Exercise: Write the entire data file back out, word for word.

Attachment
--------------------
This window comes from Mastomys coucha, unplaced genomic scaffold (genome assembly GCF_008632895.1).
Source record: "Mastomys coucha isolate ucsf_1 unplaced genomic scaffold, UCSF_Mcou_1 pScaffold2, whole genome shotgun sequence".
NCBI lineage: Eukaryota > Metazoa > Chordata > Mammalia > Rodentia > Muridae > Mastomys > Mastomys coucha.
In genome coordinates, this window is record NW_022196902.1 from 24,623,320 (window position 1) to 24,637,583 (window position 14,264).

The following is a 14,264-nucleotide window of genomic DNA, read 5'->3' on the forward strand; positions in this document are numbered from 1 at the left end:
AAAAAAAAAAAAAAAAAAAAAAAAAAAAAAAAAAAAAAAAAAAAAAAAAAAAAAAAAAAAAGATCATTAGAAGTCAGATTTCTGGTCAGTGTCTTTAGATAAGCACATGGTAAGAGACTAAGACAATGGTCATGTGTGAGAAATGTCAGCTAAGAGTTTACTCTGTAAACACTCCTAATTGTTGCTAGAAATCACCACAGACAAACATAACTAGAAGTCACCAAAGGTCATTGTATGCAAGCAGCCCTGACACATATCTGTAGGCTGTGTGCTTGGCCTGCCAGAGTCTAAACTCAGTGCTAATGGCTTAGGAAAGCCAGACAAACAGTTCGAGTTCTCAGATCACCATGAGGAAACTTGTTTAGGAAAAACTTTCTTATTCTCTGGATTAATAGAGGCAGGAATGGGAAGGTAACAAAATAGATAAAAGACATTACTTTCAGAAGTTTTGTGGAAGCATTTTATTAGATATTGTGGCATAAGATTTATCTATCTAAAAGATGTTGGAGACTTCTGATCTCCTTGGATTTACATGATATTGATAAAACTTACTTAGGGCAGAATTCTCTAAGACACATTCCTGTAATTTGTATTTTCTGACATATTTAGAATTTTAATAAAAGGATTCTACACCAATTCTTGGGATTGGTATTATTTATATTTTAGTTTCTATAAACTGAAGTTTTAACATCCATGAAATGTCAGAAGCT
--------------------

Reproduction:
This window comes from Mastomys coucha, unplaced genomic scaffold (genome assembly GCF_008632895.1).
Source record: "Mastomys coucha isolate ucsf_1 unplaced genomic scaffold, UCSF_Mcou_1 pScaffold2, whole genome shotgun sequence".
NCBI lineage: Eukaryota > Metazoa > Chordata > Mammalia > Rodentia > Muridae > Mastomys > Mastomys coucha.
In genome coordinates, this window is record NW_022196902.1 from 24,623,320 (window position 1) to 24,637,583 (window position 14,264).

The following is a 14,264-nucleotide window of genomic DNA, read 5'->3' on the forward strand; positions in this document are numbered from 1 at the left end:
AAAAAAAAAAAAAAAAAAAAAAAAAAAAAAAAAAAAAAAAAAAAAAAAAAAAAAAAAAAAAGATCATTAGAAGTCAGATTTCTGGTCAGTGTCTTTAGATAAGCACATGGTAAGAGACTAAGACAATGGTCATGTGTGAGAAATGTCAGCTAAGAGTTTACTCTGTAAACACTCCTAATTGTTGCTAGAAATCACCACAGACAAACATAACTAGAAGTCACCAAAGGTCATTGTATGCAAGCAGCCCTGACACATATCTGTAGGCTGTGTGCTTGGCCTGCCAGAGTCTAAACTCAGTGCTAATGGCTTAGGAAAGCCAGACAAACAGTTCGAGTTCTCAGATCACCATGAGGAAACTTGTTTAGGAAAAACTTTCTTATTCTCTGGATTAATAGAGGCAGGAATGGGAAGGTAACAAAATAGATAAAAGACATTACTTTCAGAAGTTTTGTGGAAGCATTTTATTAGATATTGTGGCATAAGATTTATCTATCTAAAAGATGTTGGAGACTTCTGATCTCCTTGGATTTACATGATATTGATAAAACTTACTTAGGGCAGAATTCTCTAAGACACATTCCTGTAATTTGTATTTTCTGACATATTTAGAATTTTAATAAAAGGATTCTACACCAATTCTTGGGATTGGTATTATTTATATTTTAGTTTCTATAAACTGAAGTTTTAACATCCATGAAATGTCAGAAGCT